A threatened culture

Snow, rain, hurricanes, rivers, fog, arid lands, wetlands... The Wayuu communities have learned to live and understand the vital relationship with water in all its states, including the destructive power of tropical cyclones. They have learned to predict rainfall, accurately coordinate planting and harvesting with the seasons, fish and gather crustaceans in the mangroves, transport water from wells and springs, and water their livestock with just the right amount.

But for decades, this relationship has been in jeopardy. Pollution, alteration of water courses, and climate change are leaving the Wayuu people without access to water. The most disastrous case is that of the Ranchería River, the most important river in the region, which has been altered by the mining industry and irrigation dams. Its source is in the Sierra Nevada de Santa Marta, and it flows 150 km to its mouth in the Caribbean Sea, feeding a large part of the aquifers in its basin.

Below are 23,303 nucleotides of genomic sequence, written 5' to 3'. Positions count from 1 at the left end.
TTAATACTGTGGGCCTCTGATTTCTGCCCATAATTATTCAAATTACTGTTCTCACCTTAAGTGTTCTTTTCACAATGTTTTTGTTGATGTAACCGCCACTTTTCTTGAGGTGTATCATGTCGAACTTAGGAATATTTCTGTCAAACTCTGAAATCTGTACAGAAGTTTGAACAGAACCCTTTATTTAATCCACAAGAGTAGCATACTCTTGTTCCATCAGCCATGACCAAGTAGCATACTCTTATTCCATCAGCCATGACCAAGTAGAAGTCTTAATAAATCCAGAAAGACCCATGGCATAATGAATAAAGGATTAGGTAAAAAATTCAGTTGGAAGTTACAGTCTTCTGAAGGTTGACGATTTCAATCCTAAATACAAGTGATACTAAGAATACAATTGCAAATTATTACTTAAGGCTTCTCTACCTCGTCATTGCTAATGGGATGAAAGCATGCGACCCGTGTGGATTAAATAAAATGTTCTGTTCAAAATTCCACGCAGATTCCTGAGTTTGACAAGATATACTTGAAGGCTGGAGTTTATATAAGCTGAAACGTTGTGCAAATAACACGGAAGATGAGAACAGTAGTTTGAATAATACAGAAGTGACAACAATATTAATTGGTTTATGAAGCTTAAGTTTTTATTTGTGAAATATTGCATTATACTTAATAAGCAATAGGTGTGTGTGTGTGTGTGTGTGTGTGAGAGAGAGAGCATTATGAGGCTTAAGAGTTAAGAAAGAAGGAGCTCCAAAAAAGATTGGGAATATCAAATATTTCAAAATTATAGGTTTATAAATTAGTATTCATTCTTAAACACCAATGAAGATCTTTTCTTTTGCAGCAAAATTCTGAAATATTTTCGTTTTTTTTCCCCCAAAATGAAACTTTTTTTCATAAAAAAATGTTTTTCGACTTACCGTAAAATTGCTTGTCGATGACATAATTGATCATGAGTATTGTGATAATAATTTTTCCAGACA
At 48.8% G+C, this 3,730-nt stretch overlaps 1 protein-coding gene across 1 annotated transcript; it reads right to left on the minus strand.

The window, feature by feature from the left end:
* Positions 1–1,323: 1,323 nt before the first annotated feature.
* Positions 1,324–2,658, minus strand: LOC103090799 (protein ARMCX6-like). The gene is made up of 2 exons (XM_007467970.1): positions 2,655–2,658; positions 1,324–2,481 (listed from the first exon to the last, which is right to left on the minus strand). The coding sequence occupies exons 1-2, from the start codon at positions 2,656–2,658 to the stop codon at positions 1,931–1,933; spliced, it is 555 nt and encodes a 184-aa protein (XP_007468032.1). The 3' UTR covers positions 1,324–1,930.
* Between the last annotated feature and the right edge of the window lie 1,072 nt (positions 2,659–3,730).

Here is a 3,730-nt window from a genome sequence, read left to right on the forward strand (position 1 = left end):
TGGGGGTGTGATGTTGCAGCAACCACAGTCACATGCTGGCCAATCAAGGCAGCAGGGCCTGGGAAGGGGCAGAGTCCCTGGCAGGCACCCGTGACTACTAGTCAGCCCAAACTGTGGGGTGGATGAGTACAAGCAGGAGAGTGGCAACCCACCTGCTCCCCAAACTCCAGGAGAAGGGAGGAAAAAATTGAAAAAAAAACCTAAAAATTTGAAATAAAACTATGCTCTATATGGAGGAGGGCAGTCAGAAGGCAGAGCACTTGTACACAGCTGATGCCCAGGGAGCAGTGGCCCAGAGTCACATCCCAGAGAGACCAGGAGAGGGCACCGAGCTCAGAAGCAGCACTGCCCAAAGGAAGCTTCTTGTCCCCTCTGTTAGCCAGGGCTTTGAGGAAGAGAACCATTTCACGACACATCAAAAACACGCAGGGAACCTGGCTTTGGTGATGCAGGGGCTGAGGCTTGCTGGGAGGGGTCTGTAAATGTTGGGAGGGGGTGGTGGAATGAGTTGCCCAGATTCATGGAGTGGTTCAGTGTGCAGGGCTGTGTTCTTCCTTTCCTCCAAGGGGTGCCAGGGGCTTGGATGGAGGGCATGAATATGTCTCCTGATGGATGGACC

The El Cerrejón coal mine, located in the Ranchería river basin, is one of the largest open-pit mines in the world. The mine has been a significant source of contamination of the water sources that supply the Wayuu people.  

The situation worsened in 2010 with the construction of the El Cercado dam to provide water for mining and monoculture rice and palm plantations. The dam altered the river’s course to the delta at its mouth, altering the aquifers downstream and damaging the ecological balance. Contrary to legal requirements, the construction of the reservoir was not communicated or consulted with the Wayuu community, which saw surface and groundwater flows decrease, drying up many of its sources and intensifying the effects of the droughts that hit the region between 2011 and 2015.